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Capture The Flag AI Competition: Build Your Own Strategic Commander

Alex J. Champandard on November 14, 2012

Are you looking for an AI challenge? Do you want to work on a relevant problem that’ll get the attention of the games industry? Better still, are you motivated to push the boundaries of what’s frequently done in Game AI? Or are you keen to finally get your hands on the first public release of The AI Sandbox™?

If this sounds great to you, then you’re in the right place! That’s exactly the reason we designed the Capture The Flag competition. AiGameDev.com has teamed up with Guerrilla Games, developers of the KILLZONE series and its highly acclaimed bots, who are supporting the competition with prizes — and also hiring AI programmers! Below you'll find an interview with Lead AI Programmer, Arjen Beij, to find out how this competition addresses relevant topics.

NOTE: Find out more about the CTF competition on the AiSandbox.com website, specifically the Participate page and Getting Started for mode details. Also, special thanks to our sponsors PathEngine and Havok for their support!

Production Changes

AiGD: In a development environment, from pre-production or even late on in alpha, the balancing of the gameplay and behavior of bots changes significantly. How important is it to build an AI that's capable of dealing with these changes? How does Guerrilla Games deal with this, and do you think current techniques do well for this purpose?

Arjen Beij: Developing a game is an iterative process. Game modes, weapon, character classes and abilities will be added, changed or removed throughout much of the project. It is therefore very important that our systems are flexible enough to support making these changes without requiring major rewrites. We deal with this by building our systems as components with a stable interfaces between them. For example, for the AI all weapons are addressed through the same weapon interface class. For the AI there is no difference in firing a rifle, throwing a grenade or hitting an enemy over the head; these are all just weapons. The logic and constraints of using a specific weapon are hidden behind the interface. This means adding a new weapon type, even if it is very different from existing weapons, only requires implementing a new interface class.

The CTF competition is designed to expose some of the challenges of building a production-level AI commander. You'll have to deal with new maps types, improvements to the individual bot behavior, and incremental changes to the underlying gameplay over the course of the competition. These types of changes in a game like KILLZONE 2 or 3 often require manual adjustments from the AI programmer, but can you build an AI that can deal with this more efficiently?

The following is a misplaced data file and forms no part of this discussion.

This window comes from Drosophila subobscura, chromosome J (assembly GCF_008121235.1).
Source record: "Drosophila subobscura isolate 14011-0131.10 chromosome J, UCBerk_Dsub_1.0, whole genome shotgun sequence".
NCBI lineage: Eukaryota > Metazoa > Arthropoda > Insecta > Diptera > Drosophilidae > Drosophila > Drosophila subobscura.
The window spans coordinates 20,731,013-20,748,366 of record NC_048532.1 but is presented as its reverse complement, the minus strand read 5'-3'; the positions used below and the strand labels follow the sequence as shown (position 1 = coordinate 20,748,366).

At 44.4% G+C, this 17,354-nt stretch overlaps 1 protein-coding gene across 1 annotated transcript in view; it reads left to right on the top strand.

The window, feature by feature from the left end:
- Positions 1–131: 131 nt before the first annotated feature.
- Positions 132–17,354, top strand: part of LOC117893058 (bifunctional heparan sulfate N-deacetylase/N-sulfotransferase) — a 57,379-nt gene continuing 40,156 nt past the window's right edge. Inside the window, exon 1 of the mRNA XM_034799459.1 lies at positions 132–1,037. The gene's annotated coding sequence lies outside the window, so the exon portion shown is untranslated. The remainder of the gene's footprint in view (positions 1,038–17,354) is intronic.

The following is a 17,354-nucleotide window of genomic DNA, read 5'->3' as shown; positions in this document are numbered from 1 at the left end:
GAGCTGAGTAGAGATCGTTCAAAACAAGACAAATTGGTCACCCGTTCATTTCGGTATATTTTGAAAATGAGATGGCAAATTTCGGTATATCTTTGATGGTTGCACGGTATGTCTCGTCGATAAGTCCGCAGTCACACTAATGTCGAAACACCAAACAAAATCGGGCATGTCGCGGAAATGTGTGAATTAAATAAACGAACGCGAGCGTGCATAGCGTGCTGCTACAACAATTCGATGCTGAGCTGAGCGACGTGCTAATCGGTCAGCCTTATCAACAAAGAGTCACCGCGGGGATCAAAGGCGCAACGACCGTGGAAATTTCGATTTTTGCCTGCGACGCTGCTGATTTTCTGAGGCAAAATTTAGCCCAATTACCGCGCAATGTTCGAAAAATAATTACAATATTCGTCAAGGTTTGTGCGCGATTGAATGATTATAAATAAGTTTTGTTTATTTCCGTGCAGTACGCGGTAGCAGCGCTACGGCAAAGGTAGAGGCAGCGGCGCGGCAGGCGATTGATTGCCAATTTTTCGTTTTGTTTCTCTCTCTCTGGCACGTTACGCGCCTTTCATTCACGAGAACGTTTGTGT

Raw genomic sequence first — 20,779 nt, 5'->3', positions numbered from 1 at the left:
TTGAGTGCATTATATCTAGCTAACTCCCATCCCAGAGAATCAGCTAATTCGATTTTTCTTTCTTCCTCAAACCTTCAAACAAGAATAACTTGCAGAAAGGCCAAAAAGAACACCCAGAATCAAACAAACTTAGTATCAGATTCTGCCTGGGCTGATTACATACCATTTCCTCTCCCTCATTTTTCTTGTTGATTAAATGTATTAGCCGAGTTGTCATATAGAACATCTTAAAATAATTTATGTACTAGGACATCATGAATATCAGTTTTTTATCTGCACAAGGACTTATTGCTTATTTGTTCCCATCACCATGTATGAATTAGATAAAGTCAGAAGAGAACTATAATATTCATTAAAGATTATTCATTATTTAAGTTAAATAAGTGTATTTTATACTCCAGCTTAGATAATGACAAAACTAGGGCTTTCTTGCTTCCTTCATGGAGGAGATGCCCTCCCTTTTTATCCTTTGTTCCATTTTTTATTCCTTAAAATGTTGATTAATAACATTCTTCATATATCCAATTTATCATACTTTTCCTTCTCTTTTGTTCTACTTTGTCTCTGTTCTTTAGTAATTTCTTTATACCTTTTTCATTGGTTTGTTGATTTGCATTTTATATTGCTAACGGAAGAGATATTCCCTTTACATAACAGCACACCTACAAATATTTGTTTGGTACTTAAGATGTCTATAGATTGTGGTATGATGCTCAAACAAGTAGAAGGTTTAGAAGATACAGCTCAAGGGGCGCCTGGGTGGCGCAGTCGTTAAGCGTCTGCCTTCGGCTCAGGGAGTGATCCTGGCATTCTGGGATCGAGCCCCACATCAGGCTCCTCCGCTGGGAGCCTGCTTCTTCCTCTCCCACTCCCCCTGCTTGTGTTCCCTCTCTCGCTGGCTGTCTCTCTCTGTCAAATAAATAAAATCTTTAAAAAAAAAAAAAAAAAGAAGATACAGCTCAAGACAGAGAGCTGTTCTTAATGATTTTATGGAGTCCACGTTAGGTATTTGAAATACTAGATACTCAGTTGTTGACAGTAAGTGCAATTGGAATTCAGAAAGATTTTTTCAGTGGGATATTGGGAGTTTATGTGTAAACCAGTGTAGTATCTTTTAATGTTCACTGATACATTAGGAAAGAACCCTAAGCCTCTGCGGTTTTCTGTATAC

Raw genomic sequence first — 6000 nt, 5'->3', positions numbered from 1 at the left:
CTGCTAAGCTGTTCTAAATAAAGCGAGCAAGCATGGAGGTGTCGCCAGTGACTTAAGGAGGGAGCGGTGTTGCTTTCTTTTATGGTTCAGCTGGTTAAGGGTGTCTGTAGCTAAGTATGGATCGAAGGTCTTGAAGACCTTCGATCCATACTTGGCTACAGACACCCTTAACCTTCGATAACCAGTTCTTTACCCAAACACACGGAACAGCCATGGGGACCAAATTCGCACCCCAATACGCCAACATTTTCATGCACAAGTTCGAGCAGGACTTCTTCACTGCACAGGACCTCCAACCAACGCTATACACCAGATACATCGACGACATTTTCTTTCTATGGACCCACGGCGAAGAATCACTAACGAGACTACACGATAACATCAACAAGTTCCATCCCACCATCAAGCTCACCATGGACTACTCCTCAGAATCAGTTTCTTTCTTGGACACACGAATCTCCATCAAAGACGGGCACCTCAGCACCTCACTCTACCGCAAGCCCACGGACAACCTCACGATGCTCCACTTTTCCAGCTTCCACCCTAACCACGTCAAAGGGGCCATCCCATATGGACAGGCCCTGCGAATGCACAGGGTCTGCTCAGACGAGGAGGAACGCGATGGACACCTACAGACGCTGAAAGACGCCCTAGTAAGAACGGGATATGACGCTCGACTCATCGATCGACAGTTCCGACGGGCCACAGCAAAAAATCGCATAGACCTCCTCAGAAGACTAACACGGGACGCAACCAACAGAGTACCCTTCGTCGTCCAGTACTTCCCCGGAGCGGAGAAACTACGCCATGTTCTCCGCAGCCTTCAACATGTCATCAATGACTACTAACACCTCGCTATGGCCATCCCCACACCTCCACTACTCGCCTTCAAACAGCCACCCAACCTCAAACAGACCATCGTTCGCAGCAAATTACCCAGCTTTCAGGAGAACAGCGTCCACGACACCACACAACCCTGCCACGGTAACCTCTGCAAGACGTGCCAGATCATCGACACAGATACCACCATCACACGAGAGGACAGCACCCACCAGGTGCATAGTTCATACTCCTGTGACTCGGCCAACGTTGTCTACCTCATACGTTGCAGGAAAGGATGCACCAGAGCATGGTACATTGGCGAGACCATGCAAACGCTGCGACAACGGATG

Layering & Responsibilities

AiGD: In games with a heavy focus on artificial intelligence, there is often a clear layering in the architecture that separates high-level strategy from the individual bot behavior. How important is this for Guerrilla Games and what benefits does it bring?

Arjen Beij: I would say flexibility, reduced complexity, performance and the potential for emergent behavior.

Dividing responsibilities up into different layers reduces the complexity of the code: the high level strategy does not concern itself with choosing positions for individual soldiers, it assigns objectives to squads and leaves the details of execution up to the lower layers. The interface between layers is stable which allows us to change the implementation of one layer without affecting other layers. Introducing a new game mode and strategy into the game will require no or few changes to the other layers.

High level strategic decisions can typically be made at a lower frequency than tactical and low level combat decisions. By making strategic decisions at a lower frequency we either free up CPU time or spread strategic calculations over multiple updates to allow for more time consuming algorithms.